In Episode One, Pep Guardiola delivers an improvised speech at training to motivate the players during the ‘week of all weeks’ ahead of matches against Chelsea, Paris Saint-Germain and Liverpool.
We also see what it’s like to join the English champions as Jack Grealish experiences his first day at the Club, whilst the practical jokes of Kevin De Bruyne and Kyle Walker provide a true insight into the close relationships formed within the team.
Providing unprecedented access to the first team players and staff, Together: Champions Again! offers fans an exclusive, inside perspective of how the drama unfolded across the entire season as City went toe-to-toe with Liverpool in the quest to be crowned champions.
Consciously or not, every player that is part of the team, during the game faces many opportunities that demand different decisions. The players decision that is fast and correct is extremely influential in the game.
“Everything starts from what the player sees. Not from what they looks at.”
If the player is aware, there is no place to fear and they will want the ball. They become responsible, creative and confident in the game. The basis of the decision process is information. The time, quality and frequency of gained information is a key in this process.
Constantly moving, players must be aware of which direction and part of the field they should move and why. That is perception, sense of awareness, and our field of sight. However, our field of view is limited, but our awareness can improve by understanding this:
1) Scanning the field - Player gathers information from surroundings.
2) Correcting body position
3) Correcting position on the field
Types of information on the field
– Where is the space with advantage (free space, numerical balance)
– Where are opponents
– Where are teammates
– Position in the formation
Based on the received information, a player must analyze them in relation to their position, principles and, assessment of the risk and which solution will bring the biggest advantage for the team.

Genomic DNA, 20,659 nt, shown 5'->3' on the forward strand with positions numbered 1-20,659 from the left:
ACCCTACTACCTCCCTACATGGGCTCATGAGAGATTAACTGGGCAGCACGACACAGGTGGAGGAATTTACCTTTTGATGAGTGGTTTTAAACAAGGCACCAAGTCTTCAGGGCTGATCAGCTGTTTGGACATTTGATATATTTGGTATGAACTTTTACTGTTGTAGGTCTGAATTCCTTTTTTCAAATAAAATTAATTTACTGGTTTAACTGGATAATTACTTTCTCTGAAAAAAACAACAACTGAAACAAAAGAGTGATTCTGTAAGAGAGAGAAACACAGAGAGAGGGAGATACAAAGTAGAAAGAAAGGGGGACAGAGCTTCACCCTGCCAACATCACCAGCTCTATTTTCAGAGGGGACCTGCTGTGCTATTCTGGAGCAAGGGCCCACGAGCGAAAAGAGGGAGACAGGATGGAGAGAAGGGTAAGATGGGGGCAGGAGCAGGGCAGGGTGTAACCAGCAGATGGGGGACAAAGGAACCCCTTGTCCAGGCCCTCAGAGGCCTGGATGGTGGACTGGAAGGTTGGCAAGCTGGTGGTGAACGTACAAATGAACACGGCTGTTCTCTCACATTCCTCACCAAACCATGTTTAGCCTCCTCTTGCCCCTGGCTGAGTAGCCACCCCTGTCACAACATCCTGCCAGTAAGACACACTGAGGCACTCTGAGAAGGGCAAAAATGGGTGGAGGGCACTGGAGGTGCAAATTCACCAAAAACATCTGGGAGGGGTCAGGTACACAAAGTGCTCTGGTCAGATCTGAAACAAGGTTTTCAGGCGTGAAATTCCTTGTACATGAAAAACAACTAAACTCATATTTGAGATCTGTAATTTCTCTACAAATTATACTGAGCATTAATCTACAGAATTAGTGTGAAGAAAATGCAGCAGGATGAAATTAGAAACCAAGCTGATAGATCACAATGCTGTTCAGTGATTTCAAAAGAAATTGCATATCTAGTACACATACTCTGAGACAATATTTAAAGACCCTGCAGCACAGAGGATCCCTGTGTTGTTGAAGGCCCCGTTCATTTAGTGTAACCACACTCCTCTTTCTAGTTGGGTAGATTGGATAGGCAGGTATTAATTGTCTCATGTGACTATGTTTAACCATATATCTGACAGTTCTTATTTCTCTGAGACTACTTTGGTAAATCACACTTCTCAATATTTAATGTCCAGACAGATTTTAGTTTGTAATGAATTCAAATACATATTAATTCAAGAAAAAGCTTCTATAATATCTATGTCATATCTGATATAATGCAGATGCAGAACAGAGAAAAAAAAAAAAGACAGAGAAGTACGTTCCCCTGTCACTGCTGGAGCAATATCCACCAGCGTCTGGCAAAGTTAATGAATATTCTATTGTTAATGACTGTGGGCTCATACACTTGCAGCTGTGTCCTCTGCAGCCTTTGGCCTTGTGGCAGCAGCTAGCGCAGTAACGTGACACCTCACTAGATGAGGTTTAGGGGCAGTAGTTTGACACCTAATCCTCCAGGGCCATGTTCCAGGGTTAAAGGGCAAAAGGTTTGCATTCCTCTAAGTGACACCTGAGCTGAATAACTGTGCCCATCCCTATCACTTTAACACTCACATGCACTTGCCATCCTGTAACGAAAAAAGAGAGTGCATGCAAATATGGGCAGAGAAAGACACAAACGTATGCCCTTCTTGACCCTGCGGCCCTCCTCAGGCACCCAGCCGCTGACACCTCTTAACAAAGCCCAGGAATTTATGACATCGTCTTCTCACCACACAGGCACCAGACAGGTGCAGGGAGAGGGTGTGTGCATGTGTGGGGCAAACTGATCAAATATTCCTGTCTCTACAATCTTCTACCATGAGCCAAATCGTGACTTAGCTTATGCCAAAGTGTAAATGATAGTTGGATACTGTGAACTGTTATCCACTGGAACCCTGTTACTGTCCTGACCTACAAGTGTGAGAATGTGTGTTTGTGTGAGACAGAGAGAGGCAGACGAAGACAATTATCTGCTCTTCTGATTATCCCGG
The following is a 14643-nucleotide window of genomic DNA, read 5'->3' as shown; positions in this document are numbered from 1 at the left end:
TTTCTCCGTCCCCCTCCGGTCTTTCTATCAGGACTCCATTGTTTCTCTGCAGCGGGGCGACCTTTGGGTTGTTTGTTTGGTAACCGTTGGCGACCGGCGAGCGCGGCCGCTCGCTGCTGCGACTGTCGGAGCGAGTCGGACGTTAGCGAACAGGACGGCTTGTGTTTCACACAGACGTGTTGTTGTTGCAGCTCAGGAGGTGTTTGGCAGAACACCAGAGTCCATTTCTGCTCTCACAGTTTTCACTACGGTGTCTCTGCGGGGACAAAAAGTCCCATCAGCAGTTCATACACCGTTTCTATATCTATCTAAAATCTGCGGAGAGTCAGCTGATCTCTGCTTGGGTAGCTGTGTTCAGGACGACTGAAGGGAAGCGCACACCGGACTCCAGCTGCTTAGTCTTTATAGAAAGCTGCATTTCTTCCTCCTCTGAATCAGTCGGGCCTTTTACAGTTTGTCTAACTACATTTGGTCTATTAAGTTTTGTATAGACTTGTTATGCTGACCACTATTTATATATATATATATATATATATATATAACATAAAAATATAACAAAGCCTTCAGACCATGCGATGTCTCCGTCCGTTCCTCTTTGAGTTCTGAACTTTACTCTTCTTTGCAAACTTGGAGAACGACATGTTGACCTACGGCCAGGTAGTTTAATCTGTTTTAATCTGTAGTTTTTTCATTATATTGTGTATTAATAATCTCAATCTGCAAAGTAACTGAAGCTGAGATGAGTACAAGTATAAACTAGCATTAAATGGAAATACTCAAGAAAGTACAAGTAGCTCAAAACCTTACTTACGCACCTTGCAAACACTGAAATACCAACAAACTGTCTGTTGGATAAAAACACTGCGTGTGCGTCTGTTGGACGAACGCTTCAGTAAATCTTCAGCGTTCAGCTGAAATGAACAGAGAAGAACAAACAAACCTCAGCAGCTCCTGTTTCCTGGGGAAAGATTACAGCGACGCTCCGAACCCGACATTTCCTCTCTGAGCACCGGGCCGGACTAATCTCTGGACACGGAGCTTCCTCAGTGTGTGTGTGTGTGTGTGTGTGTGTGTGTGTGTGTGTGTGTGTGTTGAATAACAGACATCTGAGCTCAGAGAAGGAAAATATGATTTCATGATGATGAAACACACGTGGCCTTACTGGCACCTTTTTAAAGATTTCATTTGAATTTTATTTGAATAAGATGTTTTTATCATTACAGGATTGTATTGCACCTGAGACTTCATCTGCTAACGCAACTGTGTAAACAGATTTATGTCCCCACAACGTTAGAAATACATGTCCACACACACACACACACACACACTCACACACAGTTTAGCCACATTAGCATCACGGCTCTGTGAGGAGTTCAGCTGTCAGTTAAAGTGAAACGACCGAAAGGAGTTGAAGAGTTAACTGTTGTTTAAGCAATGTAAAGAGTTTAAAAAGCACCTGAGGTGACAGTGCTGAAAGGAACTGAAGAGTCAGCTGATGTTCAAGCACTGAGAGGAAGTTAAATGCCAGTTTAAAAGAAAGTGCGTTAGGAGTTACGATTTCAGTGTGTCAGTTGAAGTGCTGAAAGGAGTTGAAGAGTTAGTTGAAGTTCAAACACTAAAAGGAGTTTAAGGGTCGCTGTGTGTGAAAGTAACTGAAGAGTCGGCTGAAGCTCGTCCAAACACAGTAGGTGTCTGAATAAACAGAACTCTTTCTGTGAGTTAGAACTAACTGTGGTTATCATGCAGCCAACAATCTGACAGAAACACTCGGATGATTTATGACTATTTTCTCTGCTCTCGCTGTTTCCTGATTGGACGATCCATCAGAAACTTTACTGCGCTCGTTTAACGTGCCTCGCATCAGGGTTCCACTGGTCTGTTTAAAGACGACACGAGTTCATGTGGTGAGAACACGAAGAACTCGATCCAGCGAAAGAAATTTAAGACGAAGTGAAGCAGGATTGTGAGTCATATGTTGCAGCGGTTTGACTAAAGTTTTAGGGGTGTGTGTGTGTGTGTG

All this information seems to be quite easy to remember and use during the game, however, sometimes the easiest way seems to be the most difficult to use. Cryuff once said,
“Soccer is simple, but it is difficult to play simple.”
How much you know is the one, but how you will use it is the other thing. Cognitive Process is one of the most difficult pieces of skill a player can develop. Done correctly, their speed of play will be unstoppable. But it takes time to develop the brain to think this way because it’s happening individually inside the head of each player. The player must understand it takes time and patience to think this way. Trust the process.
All we can do as coaches is to replicate the situations that are troublesome for the players during the game. Situations where defenders are set in transitional opportunities (ex. defense to offense), where they need to control more than one aspect of the game. Where attackers must decide what to use to control the pass or what type of run to make or dribble. The direction they will choose to create an attack.
Watching football is a great way to learn more about the game. Ask your coaches questions!
The biggest difference between the good and the best players is, decision making and first touch. So get your head up and gather the infomation to execute.